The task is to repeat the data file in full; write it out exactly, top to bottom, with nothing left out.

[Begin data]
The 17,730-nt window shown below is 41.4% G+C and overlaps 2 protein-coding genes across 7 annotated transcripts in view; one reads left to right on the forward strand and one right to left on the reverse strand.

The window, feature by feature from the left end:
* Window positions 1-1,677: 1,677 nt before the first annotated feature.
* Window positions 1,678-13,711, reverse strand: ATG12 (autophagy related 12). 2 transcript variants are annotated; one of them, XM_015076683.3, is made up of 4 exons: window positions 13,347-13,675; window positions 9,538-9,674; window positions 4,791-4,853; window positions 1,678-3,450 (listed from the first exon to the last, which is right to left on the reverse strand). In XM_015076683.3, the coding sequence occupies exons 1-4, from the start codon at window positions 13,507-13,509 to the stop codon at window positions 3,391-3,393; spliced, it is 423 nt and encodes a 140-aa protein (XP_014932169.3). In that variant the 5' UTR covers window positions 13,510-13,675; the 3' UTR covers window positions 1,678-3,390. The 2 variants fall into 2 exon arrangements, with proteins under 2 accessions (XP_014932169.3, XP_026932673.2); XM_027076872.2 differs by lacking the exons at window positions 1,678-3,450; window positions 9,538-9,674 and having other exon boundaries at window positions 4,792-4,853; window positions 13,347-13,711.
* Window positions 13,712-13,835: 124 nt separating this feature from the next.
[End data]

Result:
The 17,730-nt window shown below is 41.4% G+C and overlaps 2 protein-coding genes across 7 annotated transcripts in view; one reads left to right on the forward strand and one right to left on the reverse strand.

The window, feature by feature from the left end:
* Window positions 1-1,677: 1,677 nt before the first annotated feature.
* Window positions 1,678-13,711, reverse strand: ATG12 (autophagy related 12). 2 transcript variants are annotated; one of them, XM_015076683.3, is made up of 4 exons: window positions 13,347-13,675; window positions 9,538-9,674; window positions 4,791-4,853; window positions 1,678-3,450 (listed from the first exon to the last, which is right to left on the reverse strand). In XM_015076683.3, the coding sequence occupies exons 1-4, from the start codon at window positions 13,507-13,509 to the stop codon at window positions 3,391-3,393; spliced, it is 423 nt and encodes a 140-aa protein (XP_014932169.3). In that variant the 5' UTR covers window positions 13,510-13,675; the 3' UTR covers window positions 1,678-3,390. The 2 variants fall into 2 exon arrangements, with proteins under 2 accessions (XP_014932169.3, XP_026932673.2); XM_027076872.2 differs by lacking the exons at window positions 1,678-3,450; window positions 9,538-9,674 and having other exon boundaries at window positions 4,792-4,853; window positions 13,347-13,711.
* Window positions 13,712-13,835: 124 nt separating this feature from the next.